Does credit scoring favor older, more mature people?
Credit scores do not consider a consumer’s age. Instead, it’s the age of your credit file, not your age as a person, that directly impacts your credit score. The length of your credit history accounts for about 15% of your credit score.
When calculating your scores, credit-scoring models typically consider the age of your oldest account, the age of your newest account, as well as the average age of all your credit accounts.
They also look at how long specific credit accounts have been established and how long it’s been since you’ve used certain credit accounts.
What Influences Your Credit Score the Most
While it’s great to have a nice, long credit history, the age of your credit is not the biggest influence on your credit score. What does? Your payment history. That accounts for about 35% of your credit score. In other words, it’s how you manage the credit that you do have that affects your score the most.
Making on-time payments on a credit card account, a retail account, an installment loan, a finance company account, or a mortgage loan will all lift your credit score. So whatever your age, you can give your credit score a boost by making on-time payments each and every month.
Paying down debt will help your credit score as well, since the second-most important factor influencing your credit score is the amount of your debt. That makes up about 30% of your credit score. A credit score scrutinizes how much you owe on credit accounts in a number of ways.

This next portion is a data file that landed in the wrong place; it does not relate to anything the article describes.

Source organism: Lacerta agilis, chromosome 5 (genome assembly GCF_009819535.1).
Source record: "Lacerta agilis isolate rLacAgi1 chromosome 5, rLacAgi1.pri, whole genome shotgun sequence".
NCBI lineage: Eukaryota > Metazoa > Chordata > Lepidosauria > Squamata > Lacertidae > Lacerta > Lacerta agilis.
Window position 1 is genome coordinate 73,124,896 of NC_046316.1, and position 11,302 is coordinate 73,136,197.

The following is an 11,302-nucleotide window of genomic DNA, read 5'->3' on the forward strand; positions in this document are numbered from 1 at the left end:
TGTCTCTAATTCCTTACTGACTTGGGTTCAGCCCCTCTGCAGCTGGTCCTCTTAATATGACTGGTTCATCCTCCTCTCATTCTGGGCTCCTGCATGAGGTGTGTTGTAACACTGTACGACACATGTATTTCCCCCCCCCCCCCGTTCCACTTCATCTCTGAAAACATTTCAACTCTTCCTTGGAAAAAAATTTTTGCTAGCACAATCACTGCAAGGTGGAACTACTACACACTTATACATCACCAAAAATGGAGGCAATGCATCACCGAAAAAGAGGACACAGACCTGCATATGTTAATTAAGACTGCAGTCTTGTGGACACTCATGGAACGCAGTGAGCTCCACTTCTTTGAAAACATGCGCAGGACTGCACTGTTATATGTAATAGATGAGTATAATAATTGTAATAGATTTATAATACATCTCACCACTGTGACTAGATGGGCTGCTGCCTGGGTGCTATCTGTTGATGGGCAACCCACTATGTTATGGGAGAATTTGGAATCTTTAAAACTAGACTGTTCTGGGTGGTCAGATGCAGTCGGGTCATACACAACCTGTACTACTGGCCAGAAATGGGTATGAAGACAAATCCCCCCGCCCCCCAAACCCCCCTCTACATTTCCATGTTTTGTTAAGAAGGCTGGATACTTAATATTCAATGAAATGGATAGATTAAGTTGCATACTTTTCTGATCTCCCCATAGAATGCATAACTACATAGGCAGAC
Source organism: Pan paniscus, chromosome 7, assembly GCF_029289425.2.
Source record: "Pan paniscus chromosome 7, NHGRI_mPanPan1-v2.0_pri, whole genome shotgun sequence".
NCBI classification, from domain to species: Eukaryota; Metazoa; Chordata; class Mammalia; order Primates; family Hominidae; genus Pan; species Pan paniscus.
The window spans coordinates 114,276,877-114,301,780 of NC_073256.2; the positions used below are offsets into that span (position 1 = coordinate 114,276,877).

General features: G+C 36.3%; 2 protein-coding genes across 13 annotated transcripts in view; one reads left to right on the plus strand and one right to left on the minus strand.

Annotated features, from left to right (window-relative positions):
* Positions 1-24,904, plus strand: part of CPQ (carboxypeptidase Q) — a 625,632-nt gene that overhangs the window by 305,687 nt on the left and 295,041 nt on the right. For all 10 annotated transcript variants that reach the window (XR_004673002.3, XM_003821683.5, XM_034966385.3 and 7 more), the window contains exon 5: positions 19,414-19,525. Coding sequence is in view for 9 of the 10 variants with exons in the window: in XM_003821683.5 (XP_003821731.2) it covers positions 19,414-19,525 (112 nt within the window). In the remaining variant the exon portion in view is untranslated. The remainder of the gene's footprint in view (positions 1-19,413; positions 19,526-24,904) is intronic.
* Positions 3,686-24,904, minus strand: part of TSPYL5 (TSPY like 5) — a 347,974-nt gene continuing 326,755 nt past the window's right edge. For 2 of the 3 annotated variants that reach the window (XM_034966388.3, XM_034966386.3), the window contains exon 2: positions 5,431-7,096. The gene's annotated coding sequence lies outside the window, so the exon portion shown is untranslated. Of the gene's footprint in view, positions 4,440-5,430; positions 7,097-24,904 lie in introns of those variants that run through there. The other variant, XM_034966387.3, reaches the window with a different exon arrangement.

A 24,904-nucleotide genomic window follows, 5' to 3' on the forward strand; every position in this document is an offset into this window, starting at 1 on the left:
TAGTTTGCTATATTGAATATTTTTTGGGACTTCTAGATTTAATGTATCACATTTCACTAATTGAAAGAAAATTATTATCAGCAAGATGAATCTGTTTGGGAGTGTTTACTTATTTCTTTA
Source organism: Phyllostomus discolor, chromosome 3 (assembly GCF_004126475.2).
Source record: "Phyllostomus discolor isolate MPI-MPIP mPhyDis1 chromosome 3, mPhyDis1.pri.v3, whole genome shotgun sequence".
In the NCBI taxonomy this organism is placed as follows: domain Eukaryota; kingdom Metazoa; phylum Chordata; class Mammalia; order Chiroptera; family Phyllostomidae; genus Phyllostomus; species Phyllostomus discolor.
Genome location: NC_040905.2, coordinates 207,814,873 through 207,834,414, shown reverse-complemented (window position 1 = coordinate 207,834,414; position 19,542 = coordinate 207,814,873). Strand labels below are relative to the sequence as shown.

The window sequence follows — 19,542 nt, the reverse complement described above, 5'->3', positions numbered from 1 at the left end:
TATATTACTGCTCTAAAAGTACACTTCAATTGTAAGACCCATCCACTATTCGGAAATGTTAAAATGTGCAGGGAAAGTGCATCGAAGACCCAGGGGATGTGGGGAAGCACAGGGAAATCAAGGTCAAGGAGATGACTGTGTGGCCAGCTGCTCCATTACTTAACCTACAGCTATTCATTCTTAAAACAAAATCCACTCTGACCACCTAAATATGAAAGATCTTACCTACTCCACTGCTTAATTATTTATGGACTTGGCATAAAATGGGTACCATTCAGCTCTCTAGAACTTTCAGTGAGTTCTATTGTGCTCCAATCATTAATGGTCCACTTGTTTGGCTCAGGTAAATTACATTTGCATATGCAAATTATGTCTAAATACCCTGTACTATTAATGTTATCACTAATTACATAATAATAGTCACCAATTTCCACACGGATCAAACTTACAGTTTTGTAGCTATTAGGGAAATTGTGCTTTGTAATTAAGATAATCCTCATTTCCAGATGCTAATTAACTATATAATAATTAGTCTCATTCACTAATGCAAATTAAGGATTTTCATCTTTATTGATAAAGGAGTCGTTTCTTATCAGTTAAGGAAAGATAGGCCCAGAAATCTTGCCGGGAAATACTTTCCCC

Most scoring models typically consider the amount owed on all your credit accounts, amount owed on different types of credit accounts, how many accounts have balances and how much of an account’s total credit line is being used, and the amount of an installment loan and how much is still owed.
Checking Your Credit
Wondering if your credit is in decent shape? It’s a good idea to get in the regular habit of reviewing your credit reports and credit scores. You can get your credit reports for free once a year through AnnualCreditReport.com. And you can get two free credit scores each month plus tips and expert advice on improving your credit from Credit.com. If you see a large, unexpected drop in your credit scores, that’s a good time to check your credit reports for any problems, inaccuracies or signs of fraud.
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Image: Alberto Bogo